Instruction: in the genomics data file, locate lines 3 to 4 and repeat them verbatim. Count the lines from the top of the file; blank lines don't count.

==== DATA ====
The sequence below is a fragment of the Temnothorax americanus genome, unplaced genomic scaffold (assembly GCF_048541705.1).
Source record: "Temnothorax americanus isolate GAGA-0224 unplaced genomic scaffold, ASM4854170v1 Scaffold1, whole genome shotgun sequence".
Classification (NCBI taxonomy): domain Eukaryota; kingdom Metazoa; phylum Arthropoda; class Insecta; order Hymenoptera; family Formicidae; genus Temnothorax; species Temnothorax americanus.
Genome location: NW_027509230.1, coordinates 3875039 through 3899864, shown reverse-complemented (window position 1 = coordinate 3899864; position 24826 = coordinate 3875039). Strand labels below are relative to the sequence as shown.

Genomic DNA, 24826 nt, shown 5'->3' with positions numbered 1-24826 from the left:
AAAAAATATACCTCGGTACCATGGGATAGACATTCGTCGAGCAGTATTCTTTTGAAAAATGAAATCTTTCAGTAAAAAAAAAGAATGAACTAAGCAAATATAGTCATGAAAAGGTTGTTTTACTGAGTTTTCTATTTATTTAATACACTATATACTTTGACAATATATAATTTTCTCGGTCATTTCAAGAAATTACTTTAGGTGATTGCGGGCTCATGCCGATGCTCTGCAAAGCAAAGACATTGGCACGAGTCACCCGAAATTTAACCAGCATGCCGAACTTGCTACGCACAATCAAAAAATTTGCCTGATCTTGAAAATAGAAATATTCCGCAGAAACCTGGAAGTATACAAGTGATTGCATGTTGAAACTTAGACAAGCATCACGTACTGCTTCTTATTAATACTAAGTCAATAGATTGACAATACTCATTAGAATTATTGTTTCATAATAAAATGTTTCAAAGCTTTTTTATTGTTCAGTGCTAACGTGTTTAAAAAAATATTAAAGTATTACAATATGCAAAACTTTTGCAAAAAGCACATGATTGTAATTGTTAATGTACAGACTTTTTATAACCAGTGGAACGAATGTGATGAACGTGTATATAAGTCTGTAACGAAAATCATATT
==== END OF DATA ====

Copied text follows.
Classification (NCBI taxonomy): domain Eukaryota; kingdom Metazoa; phylum Arthropoda; class Insecta; order Hymenoptera; family Formicidae; genus Temnothorax; species Temnothorax americanus.
Genome location: NW_027509230.1, coordinates 3875039 through 3899864, shown reverse-complemented (window position 1 = coordinate 3899864; position 24826 = coordinate 3875039). Strand labels below are relative to the sequence as shown.